Some time between 1890 and 1891 Frank Wedekind managed to complete a play in his native German, which contained all sorts of forbidden fruits. It dealt with adolescence, puberty, sexuality, rape, child abuse, homosexuality, abortion, suicide — all set in a time when silence on all of them was in fashion. As the play begins, Wendle Bergmann, a young girl of 13 is questioning her mother about her inner stirrings, and her mother’s inability to help her understand the beginnings of her sexuality sets the girl on a path that leads to a terrible ending.
Wendle feels attraction for a boy in her community, Melchior Gabor, who is almost 15 — an affable atheist whose school record is impeccable, a boy who is popular with everyone — the apple of his mother’s eye, the leader of his pack of school chums, the eye candy for all the girls in town. His best friend, Moritz Stiefel, is a boy so traumatized by puberty he can’t concentrate on anything. He works hard and is thrilled to pass the mid-term exams, but fear returns that he will never make it to the end of the term. He can’t find help anywhere, except from a wayward girl named Ilse, but he’s too far gone to pay much attention. He sees only darkness ahead, his fate is sealed.
Much happens to these teenagers, and though we’ve seen and heard many stage works dealing with the coming-of-age syndrome, I can’t think of one that lays tragedy upon tragedy as adroitly as does this tale of a hypocritical and repressive society. Melchior and his girl, responding to the urgent craving they have for each other, consummate the relationship, and Wendle, without understanding what’s happened to her, is pregnant.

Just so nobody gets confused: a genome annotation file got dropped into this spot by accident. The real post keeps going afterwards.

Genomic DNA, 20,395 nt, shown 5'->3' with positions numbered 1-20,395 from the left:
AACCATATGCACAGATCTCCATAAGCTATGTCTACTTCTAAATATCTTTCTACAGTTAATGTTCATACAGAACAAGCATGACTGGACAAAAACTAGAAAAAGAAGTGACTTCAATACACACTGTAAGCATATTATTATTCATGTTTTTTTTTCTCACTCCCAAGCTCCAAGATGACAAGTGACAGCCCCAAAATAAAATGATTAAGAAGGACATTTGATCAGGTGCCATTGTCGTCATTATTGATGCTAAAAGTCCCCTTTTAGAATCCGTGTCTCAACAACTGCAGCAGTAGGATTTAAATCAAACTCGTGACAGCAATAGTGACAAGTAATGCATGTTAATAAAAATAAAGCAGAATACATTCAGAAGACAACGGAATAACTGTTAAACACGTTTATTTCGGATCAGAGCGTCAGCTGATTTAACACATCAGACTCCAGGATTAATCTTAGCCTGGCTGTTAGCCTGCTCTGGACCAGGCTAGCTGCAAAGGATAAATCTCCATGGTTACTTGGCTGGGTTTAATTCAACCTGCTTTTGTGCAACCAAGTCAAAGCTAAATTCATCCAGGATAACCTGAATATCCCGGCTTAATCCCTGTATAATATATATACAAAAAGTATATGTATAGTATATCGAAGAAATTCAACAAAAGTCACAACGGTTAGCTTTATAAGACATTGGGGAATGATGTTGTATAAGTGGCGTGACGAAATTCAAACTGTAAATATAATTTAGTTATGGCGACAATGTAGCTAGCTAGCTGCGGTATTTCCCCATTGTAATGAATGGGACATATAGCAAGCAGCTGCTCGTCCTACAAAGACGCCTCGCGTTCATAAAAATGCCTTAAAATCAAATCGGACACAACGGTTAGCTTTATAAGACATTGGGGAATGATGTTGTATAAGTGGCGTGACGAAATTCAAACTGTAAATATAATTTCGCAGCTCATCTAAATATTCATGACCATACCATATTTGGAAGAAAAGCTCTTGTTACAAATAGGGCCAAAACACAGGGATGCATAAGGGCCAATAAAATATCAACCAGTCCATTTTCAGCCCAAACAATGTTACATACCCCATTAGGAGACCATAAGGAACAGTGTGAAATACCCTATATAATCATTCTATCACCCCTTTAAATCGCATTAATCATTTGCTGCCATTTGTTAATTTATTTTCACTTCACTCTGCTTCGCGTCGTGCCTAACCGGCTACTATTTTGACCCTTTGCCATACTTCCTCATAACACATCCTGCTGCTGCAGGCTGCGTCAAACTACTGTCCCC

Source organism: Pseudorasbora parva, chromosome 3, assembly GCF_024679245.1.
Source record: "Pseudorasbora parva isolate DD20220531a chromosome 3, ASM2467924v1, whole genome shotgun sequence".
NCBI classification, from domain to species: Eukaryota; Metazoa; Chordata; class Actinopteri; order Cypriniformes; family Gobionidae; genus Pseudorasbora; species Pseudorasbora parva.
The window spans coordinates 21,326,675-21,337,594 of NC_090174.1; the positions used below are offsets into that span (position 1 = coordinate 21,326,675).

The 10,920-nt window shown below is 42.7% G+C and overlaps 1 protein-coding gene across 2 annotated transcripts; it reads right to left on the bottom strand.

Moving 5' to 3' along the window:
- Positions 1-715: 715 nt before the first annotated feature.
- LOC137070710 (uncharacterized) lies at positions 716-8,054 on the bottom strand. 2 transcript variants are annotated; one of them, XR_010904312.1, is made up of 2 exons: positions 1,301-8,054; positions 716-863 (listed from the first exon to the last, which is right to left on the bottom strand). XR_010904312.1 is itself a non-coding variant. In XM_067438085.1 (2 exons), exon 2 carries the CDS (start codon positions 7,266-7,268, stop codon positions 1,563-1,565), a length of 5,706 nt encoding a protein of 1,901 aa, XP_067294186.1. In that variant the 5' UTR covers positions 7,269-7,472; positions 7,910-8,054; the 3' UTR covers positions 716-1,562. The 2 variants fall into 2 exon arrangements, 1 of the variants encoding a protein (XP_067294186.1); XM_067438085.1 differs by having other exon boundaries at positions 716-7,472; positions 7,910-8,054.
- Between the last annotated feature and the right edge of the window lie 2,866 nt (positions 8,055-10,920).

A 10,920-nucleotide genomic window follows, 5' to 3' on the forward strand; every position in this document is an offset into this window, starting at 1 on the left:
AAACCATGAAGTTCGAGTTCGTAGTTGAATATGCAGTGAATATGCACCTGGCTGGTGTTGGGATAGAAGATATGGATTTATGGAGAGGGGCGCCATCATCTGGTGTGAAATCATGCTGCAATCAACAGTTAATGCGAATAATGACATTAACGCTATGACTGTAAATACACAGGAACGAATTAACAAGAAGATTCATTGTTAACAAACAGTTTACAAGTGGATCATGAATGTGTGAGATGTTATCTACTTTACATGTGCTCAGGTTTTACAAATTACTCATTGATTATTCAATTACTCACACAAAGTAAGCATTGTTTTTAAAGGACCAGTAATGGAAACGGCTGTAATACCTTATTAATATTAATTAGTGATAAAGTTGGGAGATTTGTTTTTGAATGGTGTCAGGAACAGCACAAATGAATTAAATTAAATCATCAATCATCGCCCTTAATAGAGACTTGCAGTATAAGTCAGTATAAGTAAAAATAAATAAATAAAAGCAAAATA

An essay Melchior had written for his friend Moritz to help him understand what sexual expression is supposed to be about, is discovered, and all hell breaks loose. The ending is pre-ordained, and the play ends tragically as a late nineteenth century version of Romeo and Juliet and other tales of star crossed lovers.
It was Steven Sater, playwright, who chose it to serve as the source for a musical version, of which he was to write book and lyrics. He took it to composer Duncan Sheik who, in 1999, was just beginning to explore musical theatre. He and Sater had talks, but Sheik did not like musical theatre as it was then being created. “One minute the characters are talking, then they are singing, and then they are talking again.” Sater convinced him they could come up with a score in which there would only be interior monologues set to music, songs in which the characters’ inner thoughts would be revealed. From the beginning, they conceived Spring Awakening as both musical theatre and a pop/rock album. They felt that this was where young people could express the longing that is everywhere in Wedekind’s play. This recipe could well have resulted in a flat soufflé but it didn’t. It took seven years, until 2006, for the finished work to find a proper stage, and they give full credit to Michael Mayer, the director, who was a late addition to the creative staff. He helped them shape it into a satisfying, visceral, and viable theatre musical. It opened off Broadway, was moved to the Main Stem, and enjoyed a long and profitable run.